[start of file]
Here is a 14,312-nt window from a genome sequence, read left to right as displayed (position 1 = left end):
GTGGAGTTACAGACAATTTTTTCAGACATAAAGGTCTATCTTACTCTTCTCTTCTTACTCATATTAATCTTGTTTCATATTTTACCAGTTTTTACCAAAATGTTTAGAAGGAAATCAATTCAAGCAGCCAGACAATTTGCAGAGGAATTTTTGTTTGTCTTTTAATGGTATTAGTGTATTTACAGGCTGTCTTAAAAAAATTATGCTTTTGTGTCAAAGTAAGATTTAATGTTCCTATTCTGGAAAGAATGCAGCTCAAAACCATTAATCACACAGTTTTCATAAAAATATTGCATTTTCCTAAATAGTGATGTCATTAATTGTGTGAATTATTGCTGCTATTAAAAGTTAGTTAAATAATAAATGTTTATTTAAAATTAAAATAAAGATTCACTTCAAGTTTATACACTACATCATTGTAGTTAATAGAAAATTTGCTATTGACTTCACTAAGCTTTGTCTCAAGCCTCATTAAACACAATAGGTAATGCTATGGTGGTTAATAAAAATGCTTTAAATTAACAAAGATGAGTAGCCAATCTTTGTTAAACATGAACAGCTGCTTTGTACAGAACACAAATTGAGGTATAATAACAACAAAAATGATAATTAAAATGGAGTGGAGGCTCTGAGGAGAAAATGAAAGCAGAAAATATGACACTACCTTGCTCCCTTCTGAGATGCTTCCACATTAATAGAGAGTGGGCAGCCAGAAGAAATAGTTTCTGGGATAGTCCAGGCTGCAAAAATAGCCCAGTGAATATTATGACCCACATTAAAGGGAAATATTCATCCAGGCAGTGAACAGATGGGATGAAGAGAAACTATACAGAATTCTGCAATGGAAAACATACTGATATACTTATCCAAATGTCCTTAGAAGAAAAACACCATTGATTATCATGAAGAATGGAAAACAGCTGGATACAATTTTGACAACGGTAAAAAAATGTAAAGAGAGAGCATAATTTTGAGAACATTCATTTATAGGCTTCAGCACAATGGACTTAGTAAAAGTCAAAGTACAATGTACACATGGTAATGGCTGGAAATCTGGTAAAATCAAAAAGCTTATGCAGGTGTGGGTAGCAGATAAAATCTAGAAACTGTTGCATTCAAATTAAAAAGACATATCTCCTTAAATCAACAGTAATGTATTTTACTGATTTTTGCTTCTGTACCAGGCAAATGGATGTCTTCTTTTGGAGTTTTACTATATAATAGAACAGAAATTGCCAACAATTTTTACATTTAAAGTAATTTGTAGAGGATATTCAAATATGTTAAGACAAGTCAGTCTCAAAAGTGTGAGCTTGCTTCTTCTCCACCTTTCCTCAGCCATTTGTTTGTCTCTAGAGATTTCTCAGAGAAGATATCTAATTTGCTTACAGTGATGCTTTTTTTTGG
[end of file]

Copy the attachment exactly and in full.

Here is a 14,312-nt window from a genome sequence, read left to right as displayed (position 1 = left end):
GTGGAGTTACAGACAATTTTTTCAGACATAAAGGTCTATCTTACTCTTCTCTTCTTACTCATATTAATCTTGTTTCATATTTTACCAGTTTTTACCAAAATGTTTAGAAGGAAATCAATTCAAGCAGCCAGACAATTTGCAGAGGAATTTTTGTTTGTCTTTTAATGGTATTAGTGTATTTACAGGCTGTCTTAAAAAAATTATGCTTTTGTGTCAAAGTAAGATTTAATGTTCCTATTCTGGAAAGAATGCAGCTCAAAACCATTAATCACACAGTTTTCATAAAAATATTGCATTTTCCTAAATAGTGATGTCATTAATTGTGTGAATTATTGCTGCTATTAAAAGTTAGTTAAATAATAAATGTTTATTTAAAATTAAAATAAAGATTCACTTCAAGTTTATACACTACATCATTGTAGTTAATAGAAAATTTGCTATTGACTTCACTAAGCTTTGTCTCAAGCCTCATTAAACACAATAGGTAATGCTATGGTGGTTAATAAAAATGCTTTAAATTAACAAAGATGAGTAGCCAATCTTTGTTAAACATGAACAGCTGCTTTGTACAGAACACAAATTGAGGTATAATAACAACAAAAATGATAATTAAAATGGAGTGGAGGCTCTGAGGAGAAAATGAAAGCAGAAAATATGACACTACCTTGCTCCCTTCTGAGATGCTTCCACATTAATAGAGAGTGGGCAGCCAGAAGAAATAGTTTCTGGGATAGTCCAGGCTGCAAAAATAGCCCAGTGAATATTATGACCCACATTAAAGGGAAATATTCATCCAGGCAGTGAACAGATGGGATGAAGAGAAACTATACAGAATTCTGCAATGGAAAACATACTGATATACTTATCCAAATGTCCTTAGAAGAAAAACACCATTGATTATCATGAAGAATGGAAAACAGCTGGATACAATTTTGACAACGGTAAAAAAATGTAAAGAGAGAGCATAATTTTGAGAACATTCATTTATAGGCTTCAGCACAATGGACTTAGTAAAAGTCAAAGTACAATGTACACATGGTAATGGCTGGAAATCTGGTAAAATCAAAAAGCTTATGCAGGTGTGGGTAGCAGATAAAATCTAGAAACTGTTGCATTCAAATTAAAAAGACATATCTCCTTAAATCAACAGTAATGTATTTTACTGATTTTTGCTTCTGTACCAGGCAAATGGATGTCTTCTTTTGGAGTTTTACTATATAATAGAACAGAAATTGCCAACAATTTTTACATTTAAAGTAATTTGTAGAGGATATTCAAATATGTTAAGACAAGTCAGTCTCAAAAGTGTGAGCTTGCTTCTTCTCCACCTTTCCTCAGCCATTTGTTTGTCTCTAGAGATTTCTCAGAGAAGATATCTAATTTGCTTACAGTGATGCTTTTTTTTGG